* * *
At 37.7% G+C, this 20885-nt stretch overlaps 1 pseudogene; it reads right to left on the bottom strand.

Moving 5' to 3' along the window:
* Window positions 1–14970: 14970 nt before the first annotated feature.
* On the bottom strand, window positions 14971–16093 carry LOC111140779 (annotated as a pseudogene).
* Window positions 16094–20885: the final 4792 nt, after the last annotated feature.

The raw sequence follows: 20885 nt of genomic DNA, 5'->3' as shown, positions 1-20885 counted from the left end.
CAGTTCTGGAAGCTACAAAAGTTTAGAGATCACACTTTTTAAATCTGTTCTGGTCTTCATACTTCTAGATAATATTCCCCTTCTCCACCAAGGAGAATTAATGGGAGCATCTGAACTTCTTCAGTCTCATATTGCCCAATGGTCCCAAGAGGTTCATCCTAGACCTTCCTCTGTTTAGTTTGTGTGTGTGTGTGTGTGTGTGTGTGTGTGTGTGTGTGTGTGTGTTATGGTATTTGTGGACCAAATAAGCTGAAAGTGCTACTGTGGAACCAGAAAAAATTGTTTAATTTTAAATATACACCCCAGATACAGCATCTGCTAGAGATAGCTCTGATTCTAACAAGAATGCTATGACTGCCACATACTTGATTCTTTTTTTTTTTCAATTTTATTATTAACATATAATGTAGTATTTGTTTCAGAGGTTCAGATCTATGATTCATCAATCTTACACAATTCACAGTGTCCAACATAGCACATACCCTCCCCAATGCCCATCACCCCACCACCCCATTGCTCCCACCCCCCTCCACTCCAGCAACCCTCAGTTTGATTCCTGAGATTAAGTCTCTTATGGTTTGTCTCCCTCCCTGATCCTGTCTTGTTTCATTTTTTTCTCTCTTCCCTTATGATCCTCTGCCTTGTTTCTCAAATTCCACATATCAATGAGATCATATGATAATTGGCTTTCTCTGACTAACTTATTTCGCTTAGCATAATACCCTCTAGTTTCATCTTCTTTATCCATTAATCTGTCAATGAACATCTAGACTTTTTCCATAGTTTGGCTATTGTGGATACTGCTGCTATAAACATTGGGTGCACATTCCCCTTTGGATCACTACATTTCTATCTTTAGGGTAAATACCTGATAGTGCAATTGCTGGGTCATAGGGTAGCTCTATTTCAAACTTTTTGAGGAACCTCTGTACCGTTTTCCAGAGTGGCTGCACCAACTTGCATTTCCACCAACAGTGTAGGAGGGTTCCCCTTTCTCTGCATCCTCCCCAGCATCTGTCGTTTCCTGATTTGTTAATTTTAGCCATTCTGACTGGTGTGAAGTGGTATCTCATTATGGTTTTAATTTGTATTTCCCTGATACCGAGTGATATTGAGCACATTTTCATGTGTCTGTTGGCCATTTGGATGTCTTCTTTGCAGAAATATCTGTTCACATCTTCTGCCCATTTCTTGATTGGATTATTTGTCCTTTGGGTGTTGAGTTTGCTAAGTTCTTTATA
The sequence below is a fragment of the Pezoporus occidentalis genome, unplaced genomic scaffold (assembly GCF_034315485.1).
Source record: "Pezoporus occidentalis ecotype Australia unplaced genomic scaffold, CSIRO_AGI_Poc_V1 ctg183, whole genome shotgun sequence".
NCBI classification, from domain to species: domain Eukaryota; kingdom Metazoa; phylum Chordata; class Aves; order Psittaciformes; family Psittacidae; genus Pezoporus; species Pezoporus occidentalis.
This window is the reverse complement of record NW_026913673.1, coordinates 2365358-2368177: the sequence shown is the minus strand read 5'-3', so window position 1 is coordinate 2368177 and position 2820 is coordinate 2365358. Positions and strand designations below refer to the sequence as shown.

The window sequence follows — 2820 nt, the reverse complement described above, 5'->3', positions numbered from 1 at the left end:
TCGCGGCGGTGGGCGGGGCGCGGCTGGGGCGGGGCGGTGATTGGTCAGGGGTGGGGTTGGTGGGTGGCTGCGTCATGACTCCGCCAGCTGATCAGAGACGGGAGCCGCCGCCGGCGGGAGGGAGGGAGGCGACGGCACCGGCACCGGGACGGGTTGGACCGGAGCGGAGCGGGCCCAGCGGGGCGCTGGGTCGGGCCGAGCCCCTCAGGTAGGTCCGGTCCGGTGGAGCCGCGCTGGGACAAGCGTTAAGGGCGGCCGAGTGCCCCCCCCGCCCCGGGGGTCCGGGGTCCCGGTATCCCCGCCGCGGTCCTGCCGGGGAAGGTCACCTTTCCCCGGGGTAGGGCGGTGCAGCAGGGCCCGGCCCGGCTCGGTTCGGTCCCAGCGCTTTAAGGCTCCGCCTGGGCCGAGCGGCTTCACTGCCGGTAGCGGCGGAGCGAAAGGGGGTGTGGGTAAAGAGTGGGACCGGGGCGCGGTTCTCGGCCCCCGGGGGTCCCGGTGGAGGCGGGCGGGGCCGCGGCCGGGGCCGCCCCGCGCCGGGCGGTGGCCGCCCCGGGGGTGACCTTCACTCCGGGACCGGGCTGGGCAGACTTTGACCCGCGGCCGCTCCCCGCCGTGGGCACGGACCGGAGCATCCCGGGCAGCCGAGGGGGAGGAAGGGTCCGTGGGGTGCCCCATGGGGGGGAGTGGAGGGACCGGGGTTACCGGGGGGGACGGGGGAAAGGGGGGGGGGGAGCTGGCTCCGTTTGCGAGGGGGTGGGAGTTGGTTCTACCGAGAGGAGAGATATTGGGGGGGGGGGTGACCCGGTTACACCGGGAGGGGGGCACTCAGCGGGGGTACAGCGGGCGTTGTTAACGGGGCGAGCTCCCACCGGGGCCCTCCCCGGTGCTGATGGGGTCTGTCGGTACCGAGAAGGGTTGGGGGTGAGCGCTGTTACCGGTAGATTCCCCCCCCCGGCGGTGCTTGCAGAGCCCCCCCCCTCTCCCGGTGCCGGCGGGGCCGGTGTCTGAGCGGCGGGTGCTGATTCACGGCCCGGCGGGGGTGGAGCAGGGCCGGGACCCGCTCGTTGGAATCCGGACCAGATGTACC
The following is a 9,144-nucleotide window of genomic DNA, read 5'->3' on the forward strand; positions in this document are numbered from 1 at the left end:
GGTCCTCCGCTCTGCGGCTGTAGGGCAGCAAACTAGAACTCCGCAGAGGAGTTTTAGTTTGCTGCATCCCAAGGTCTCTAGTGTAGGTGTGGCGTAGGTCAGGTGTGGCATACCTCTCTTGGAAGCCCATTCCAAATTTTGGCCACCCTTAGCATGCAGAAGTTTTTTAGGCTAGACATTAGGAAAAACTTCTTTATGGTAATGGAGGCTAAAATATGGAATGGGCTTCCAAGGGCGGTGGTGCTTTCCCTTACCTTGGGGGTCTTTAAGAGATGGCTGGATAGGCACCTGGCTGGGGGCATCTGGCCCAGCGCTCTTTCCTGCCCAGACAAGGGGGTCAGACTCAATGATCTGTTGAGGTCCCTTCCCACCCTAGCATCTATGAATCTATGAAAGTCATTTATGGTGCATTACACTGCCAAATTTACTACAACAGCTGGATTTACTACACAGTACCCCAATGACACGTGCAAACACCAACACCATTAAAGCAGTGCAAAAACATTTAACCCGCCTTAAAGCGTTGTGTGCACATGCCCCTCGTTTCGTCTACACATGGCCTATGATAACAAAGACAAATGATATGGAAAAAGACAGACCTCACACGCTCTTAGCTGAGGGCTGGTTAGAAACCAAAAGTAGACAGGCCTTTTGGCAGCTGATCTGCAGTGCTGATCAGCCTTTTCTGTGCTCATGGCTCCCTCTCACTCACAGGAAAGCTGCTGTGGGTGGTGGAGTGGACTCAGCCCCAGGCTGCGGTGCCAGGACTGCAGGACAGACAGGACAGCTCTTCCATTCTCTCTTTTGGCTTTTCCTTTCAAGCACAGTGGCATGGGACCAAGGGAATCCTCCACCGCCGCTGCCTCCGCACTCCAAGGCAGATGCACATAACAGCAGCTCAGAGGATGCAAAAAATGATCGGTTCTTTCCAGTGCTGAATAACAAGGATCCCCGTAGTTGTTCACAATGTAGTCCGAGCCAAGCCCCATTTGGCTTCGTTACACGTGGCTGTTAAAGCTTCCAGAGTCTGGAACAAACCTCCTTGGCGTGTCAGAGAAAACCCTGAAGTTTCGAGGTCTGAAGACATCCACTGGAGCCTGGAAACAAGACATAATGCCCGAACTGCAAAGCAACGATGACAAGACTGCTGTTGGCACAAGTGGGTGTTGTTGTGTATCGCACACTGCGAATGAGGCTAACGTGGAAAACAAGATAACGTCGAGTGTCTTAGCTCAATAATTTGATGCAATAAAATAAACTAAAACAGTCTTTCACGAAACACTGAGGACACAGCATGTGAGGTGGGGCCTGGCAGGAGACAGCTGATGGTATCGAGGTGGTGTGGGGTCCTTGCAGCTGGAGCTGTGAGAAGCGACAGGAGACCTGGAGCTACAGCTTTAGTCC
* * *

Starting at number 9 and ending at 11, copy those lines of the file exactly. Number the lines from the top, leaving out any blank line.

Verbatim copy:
Source record: "Pezoporus occidentalis ecotype Australia unplaced genomic scaffold, CSIRO_AGI_Poc_V1 ctg183, whole genome shotgun sequence".
NCBI classification, from domain to species: domain Eukaryota; kingdom Metazoa; phylum Chordata; class Aves; order Psittaciformes; family Psittacidae; genus Pezoporus; species Pezoporus occidentalis.
This window is the reverse complement of record NW_026913673.1, coordinates 2365358-2368177: the sequence shown is the minus strand read 5'-3', so window position 1 is coordinate 2368177 and position 2820 is coordinate 2365358. Positions and strand designations below refer to the sequence as shown.